Thursday, July 26, 2007

 

Professor Ahmed writes a play

I don’t mean to jump all over Akbar Ahmed but this puff piece in the Washington Post raises more questions than it answers:

“Ahmed says his goal is to enlighten Americans about the diversity in the Muslim world.” Akbar Ahmed's 'Noor,' a Paean to Religious Tolerance - washingtonpost.com

The impetus behind the article is that Mr. Ahmed has written a play:

“"Noor," directed by Shirley Serotsky, is the tale of three brothers who try desperately to rescue their sister Noor, who has been kidnapped by unidentified soldiers during Ramadan….Each brother represents a different ideological position in the contemporary Islamic world….The catastrophe deepens when the mother of Noor's fiance breaks off the engagement, refusing to allow her son to marry a girl who almost certainly has been raped.”

Mr. Ahmed is from Pakistan (although born in India) and is now a professor at American University. By most accounts, he is quite accomplished in his field. But please:

“He says that what the West views as violence motivated by religious extremism is actually often motivated by mainstream Muslims' attempts to defend their honor and dignity. He also is highly critical of the American media for propagating images of Muslims as mindless and bloodthirsty.”

Honor and dignity? Here’s Amnesty International about one aspect of Pakistan’s sense of honor:

“The lives of millions of women in Pakistan are circumscribed by traditions which enforce extreme seclusion and submission to men. Male relatives virtually own them and punish contraventions of their proprietary control with violence. …But if women begin to assert their rights, however tentatively, the response is harsh and immediate: the curve of honour killings has risen parallel to the rise in awareness of rights.” Pakistan: Honour killings of women and girls - Amnesty International

Amnesty International is too PC to identify exactly why honor killings are so popular there but even a non-academic like me feels comfortable in ruling out any strong Judeo-Christian influence. Mr. Ahmed’s play apparently touches on the idea that perhaps the woman kidnapped has also been raped. In Mr. Ahmed’s Pakistan however, rape is no excuse, as Amnesty again relates:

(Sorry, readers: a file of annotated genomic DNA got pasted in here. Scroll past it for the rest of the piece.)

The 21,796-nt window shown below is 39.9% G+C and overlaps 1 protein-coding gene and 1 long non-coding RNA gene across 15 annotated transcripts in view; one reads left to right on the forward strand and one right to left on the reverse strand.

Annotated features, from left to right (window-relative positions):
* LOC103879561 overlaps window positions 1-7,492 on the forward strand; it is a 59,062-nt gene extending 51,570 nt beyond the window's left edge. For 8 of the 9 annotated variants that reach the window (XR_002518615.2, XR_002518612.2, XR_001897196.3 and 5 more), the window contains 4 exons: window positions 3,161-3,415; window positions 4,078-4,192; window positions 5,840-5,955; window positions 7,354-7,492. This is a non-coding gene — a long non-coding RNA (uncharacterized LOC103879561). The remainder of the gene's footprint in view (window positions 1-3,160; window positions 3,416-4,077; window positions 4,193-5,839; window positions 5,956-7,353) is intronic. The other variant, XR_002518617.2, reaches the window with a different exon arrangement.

“For a woman to be targeted for killing in the name of honour, her consent -- or the lack of consent -- in an action considered shameful is irrelevant to the guardians of honour. Consequently, a woman brings shame on her family if she is raped.”In March 1999 a 16-year-old mentally retarded girl, Lal Jamilla Mandokhel, was reportedly raped several times… A jirga of Pathan tribesmen decided that she had brought shame to her tribe and that the honour could only be restored by her death. She was shot dead in front of a tribal gathering.”

My first thought then when reading the Post summary of the play was if and how the playwright addresses this issue and still somehow helps bridge the gap between our cultures. Because there are a few chasms that just can’t be bridged.

And that first thought of mine no doubt exemplifies just why the professor laments our perception of Muslim violence. Yet I’m not sure he grasps just why the perception is so. Writing last year in Newsweek, he applauded a German opera house’s decision to not go forward with a Mozart piece because of its presentation of Mohammed. He thinks it showed great cultural sensitivity; many of us instead think it was a cowardly capitulation and in any event, merely reinforced the idea that the perceived potential for nameless Muslim crowds rioting acted as a bully seeking to impose its own ideals on the West. He sees the conflict thusly:

“The West continued to insist on freedom of expression and the Muslims continued to insist on their right to protest when the central figure of their religion, that is, the Prophet of Islam, was under attack. Lives were lost and property damaged across the world.” Mozart and Muslims: What Have We Learned?

Well, the right to protest is part of our freedom of expression but when lives are lost and property damaged, we tend not to chalk it up to mere protest. Instead, it propagates an image of the protesters as “mindless and bloodthirsty.”

Good luck with that play Professor.

Sidenote: Professor Ahmed is a Muslim scholar from the Arab world who fled to the West. And part of the problems we are having between the cultures?

“What deepens the divide, Ahmed says, is the brain drain of Muslim scholars from the Arab world, many of whom have been killed or have fled to the West. "The scholarly vacuum," he lamented, "leaves thugs and tyrants."

The professor’s presence here vice back in the Arab world therefore propagates an image all its own.

Comments:
Akbar Ahmed's son used me for sex for months last year. Lying. He didn't tell me who his father was. The whole thing was really bad. I am happy to hear your views on his father as they are very similar to mine. Most people buy into the persona he has worked so hard to create. you should investigate the making of the film Jinnah.
 
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